View images of the youth football clinic the Vikings held at Coon Rapids High School.
Vikings center Joe Berger doesn't just want to be good at playing football. He also wants to be good at teaching football.
Berger spent an evening this week working on drills with second- through eighth-grade athletes; specifically, he helped teach them how to snap the football.
"It's fun to teach them and then to see how your instructions go," Berger said. "That's always a fun thing with these camps – you think you explain something perfectly, and then it's not so perfect. And you wonder if it's you or them.
"It's always great to be out here and get involved with stuff in the community," added Berger, in his 12th NFL season and sixth in Minnesota. "It's good to see the kids out here – we're enjoying a game that I've loved for years."
Tuesday's football clinic marked the third annual event held with the Coon Rapids Youth Football Program. Approximately 300 young men were led by Vikings Youth Football Manager E.J. Henderson, who spoke with them about the importance of education, hard work and perseverence. He was joined by Berger, defensive end Justin Trattou and former Vikings running backs Chuck Foreman and Ted Brown.
"The Coon Rapids community has been a great partner with the organization for the past three years," Henderson said. "Their coaches are dedicated to the well-being of the players, and the kids love anything involving the Vikings."
Members of the Coon Rapids High School varsity team were also on hand to manage each of the eight stations – including passing, kicking, gauntlets and handoffs – to assist the alumni and current Vikings players who ran the individual station drills.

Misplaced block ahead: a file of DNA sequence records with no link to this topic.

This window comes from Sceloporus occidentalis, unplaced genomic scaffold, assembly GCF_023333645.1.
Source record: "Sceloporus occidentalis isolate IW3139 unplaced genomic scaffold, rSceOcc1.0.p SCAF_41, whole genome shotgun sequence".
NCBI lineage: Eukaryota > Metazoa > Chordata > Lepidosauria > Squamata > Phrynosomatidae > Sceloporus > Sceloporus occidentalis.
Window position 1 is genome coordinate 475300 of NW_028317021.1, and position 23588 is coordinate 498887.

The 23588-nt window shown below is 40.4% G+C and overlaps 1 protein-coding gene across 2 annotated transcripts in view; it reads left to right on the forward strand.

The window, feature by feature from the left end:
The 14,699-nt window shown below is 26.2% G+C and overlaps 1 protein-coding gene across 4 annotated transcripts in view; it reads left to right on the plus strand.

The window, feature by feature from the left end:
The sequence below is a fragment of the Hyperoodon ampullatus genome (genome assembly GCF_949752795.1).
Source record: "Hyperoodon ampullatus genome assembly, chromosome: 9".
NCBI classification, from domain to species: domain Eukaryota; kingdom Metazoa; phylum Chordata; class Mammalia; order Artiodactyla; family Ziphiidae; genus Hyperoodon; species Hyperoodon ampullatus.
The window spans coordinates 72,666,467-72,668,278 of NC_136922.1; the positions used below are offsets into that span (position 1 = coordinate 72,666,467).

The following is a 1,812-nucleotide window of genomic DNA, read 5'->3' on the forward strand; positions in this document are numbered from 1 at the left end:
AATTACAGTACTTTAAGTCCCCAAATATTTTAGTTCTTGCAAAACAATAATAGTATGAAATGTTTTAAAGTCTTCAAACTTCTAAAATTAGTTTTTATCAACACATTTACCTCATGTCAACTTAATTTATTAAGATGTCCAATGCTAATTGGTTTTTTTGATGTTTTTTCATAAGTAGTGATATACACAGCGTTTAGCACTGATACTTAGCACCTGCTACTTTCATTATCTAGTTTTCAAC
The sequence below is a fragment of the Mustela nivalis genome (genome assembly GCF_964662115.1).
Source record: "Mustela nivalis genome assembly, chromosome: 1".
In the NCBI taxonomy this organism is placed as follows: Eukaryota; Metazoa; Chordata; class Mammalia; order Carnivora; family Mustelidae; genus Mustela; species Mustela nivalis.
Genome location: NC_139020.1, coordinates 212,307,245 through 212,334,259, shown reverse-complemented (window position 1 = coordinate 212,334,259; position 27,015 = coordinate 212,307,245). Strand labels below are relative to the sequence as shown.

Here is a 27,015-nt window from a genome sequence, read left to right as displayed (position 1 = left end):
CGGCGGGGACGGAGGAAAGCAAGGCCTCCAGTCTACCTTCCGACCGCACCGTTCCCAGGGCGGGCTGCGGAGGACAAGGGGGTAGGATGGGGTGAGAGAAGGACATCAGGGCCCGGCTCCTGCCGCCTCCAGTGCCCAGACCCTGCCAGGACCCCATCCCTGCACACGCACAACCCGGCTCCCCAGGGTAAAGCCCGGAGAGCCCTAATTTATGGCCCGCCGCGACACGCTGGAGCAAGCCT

Trattou worked with a group on a pass-rush drill, teaching them how to sack the quarterback and tackle correctly. He said he appreciated the clinic's large turnout and the enthusiasm of all the young players.
"It's always fun working with kids, because they have a ton of energy and excitement, and the simplest things – just seeing guys like us – make their day," Trattou said. "I think any time you get an opportunity to work with kids, it's good, and especially with football.
"Nowadays, young kids playing football is one of the best things to teach them about life," Trattou added. "It did a lot for me as a man, so any time you can give back, it's always good."
Mike Burnside, Vice President of the Coon Rapids Athletic Association, said the football program welcomes the unique opportunity to work with the Vikings to host the clinic.
"To have the combination of current players and the alumni brings both excitement and experience to teaching football techniques to the kids," Burnside said. "The interaction between the players and kids is a positive experience for them and hopefully will inspire them as they grow older to be involved in their community as these players currently are."